Motivational interviewing effective in reducing substance abuse

Clinical question: 
How effective is motivational interviewing for reducing substance abuse?
Bottom line: 
People who received motivational interviewing reduced their use of substances more than people who had not received any treatment. However, other active treatments, treatment as usual, and being assessed and receiving feedback were as effective as motivational interviewing. There was not enough data to form conclusions about the effects of motivational interviewing on retention in treatment, readiness to change, or repeat convictions.
Caveat: 
The evidence was mostly of low quality. Motivational interviewing is a brief intervention. Given it involves only 1 to 4 sessions, one should not expect too much regarding changes in drug abuse outcomes. Motivational interviewing and other interventions share a number of non-specific therapeutic factors, such as attention and therapeutic alliance. These factors may have a much greater influence on outcome than the contribution made by approachspecific theory and technique. In an early review of empirical studies cited,common therapeutic factors accounted for 30% of the therapeutic effect, technique 15%, expectancy (placebo effect) 15%, and spontaneous remission 40%.1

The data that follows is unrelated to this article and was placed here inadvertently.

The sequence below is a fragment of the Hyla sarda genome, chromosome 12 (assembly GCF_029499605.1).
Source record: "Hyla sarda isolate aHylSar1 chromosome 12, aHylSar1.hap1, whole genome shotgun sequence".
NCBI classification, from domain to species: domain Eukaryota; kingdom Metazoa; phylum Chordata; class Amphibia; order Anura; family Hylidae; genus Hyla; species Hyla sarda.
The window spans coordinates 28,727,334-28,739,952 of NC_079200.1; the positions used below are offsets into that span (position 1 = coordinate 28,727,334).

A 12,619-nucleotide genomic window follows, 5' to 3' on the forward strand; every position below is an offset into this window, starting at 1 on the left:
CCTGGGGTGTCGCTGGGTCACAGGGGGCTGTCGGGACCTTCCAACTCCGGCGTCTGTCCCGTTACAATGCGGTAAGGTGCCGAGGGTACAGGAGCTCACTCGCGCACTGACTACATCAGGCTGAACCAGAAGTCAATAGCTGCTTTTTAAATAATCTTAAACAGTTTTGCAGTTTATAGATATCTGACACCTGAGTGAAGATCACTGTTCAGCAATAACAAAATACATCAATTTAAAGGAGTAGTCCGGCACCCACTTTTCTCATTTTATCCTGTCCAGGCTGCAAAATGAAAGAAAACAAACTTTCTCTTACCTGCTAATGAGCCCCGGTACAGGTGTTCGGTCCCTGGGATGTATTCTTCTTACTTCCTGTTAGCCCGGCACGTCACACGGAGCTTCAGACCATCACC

Context: 
There are 76.3 million people with alcohol use disorders worldwide and 15.3 million with drug use disorders. Motivational interviewing is a client-centred, semi-directive method for enhancing intrinsic motivation to change by exploring and resolving ambivalence. The client and counsellor typically meet between 1 and 4 times for about 1 hour each time. The intervention is used widely, so, therefore, it is important to determine whether it helps, harms or is ineffective.
Review CD#: 
CD008063
PEARLS No: 
323
Date: 
August, 2011
Authored by: 
Brian R McAvoy